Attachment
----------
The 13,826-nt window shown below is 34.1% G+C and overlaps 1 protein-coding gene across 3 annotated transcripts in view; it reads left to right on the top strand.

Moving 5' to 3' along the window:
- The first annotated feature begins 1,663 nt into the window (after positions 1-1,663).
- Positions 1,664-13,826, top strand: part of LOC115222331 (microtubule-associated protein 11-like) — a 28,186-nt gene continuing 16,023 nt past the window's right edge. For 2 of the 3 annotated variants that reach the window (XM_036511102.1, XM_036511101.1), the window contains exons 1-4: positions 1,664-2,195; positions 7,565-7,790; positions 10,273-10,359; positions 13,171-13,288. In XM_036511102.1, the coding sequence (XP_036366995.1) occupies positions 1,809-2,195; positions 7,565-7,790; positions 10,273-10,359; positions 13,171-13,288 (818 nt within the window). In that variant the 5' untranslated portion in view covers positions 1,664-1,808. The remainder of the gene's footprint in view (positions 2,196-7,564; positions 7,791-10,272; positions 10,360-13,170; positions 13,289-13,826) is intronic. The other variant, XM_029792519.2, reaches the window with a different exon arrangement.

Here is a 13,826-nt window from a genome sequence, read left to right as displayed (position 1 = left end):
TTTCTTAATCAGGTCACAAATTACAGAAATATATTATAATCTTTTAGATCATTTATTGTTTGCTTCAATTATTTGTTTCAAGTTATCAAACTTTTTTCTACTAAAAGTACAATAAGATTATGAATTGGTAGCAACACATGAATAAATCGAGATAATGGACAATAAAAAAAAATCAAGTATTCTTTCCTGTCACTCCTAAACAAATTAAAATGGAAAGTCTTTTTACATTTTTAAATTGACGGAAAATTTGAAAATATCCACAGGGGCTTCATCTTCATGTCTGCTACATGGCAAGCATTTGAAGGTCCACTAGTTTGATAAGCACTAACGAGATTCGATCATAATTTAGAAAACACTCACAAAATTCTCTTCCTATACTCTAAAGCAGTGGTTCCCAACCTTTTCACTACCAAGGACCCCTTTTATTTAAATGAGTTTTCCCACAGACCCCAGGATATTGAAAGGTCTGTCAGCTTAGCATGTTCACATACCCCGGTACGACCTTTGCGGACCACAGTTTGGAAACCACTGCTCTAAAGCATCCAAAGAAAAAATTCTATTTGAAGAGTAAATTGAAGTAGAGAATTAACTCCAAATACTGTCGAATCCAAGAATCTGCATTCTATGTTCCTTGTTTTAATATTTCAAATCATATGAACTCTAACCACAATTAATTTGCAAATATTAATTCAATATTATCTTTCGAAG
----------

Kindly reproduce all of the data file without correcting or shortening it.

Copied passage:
The 13,826-nt window shown below is 34.1% G+C and overlaps 1 protein-coding gene across 3 annotated transcripts in view; it reads left to right on the top strand.

Moving 5' to 3' along the window:
- The first annotated feature begins 1,663 nt into the window (after positions 1-1,663).
- Positions 1,664-13,826, top strand: part of LOC115222331 (microtubule-associated protein 11-like) — a 28,186-nt gene continuing 16,023 nt past the window's right edge. For 2 of the 3 annotated variants that reach the window (XM_036511102.1, XM_036511101.1), the window contains exons 1-4: positions 1,664-2,195; positions 7,565-7,790; positions 10,273-10,359; positions 13,171-13,288. In XM_036511102.1, the coding sequence (XP_036366995.1) occupies positions 1,809-2,195; positions 7,565-7,790; positions 10,273-10,359; positions 13,171-13,288 (818 nt within the window). In that variant the 5' untranslated portion in view covers positions 1,664-1,808. The remainder of the gene's footprint in view (positions 2,196-7,564; positions 7,791-10,272; positions 10,360-13,170; positions 13,289-13,826) is intronic. The other variant, XM_029792519.2, reaches the window with a different exon arrangement.

Here is a 13,826-nt window from a genome sequence, read left to right as displayed (position 1 = left end):
TTTCTTAATCAGGTCACAAATTACAGAAATATATTATAATCTTTTAGATCATTTATTGTTTGCTTCAATTATTTGTTTCAAGTTATCAAACTTTTTTCTACTAAAAGTACAATAAGATTATGAATTGGTAGCAACACATGAATAAATCGAGATAATGGACAATAAAAAAAAATCAAGTATTCTTTCCTGTCACTCCTAAACAAATTAAAATGGAAAGTCTTTTTACATTTTTAAATTGACGGAAAATTTGAAAATATCCACAGGGGCTTCATCTTCATGTCTGCTACATGGCAAGCATTTGAAGGTCCACTAGTTTGATAAGCACTAACGAGATTCGATCATAATTTAGAAAACACTCACAAAATTCTCTTCCTATACTCTAAAGCAGTGGTTCCCAACCTTTTCACTACCAAGGACCCCTTTTATTTAAATGAGTTTTCCCACAGACCCCAGGATATTGAAAGGTCTGTCAGCTTAGCATGTTCACATACCCCGGTACGACCTTTGCGGACCACAGTTTGGAAACCACTGCTCTAAAGCATCCAAAGAAAAAATTCTATTTGAAGAGTAAATTGAAGTAGAGAATTAACTCCAAATACTGTCGAATCCAAGAATCTGCATTCTATGTTCCTTGTTTTAATATTTCAAATCATATGAACTCTAACCACAATTAATTTGCAAATATTAATTCAATATTATCTTTCGAAG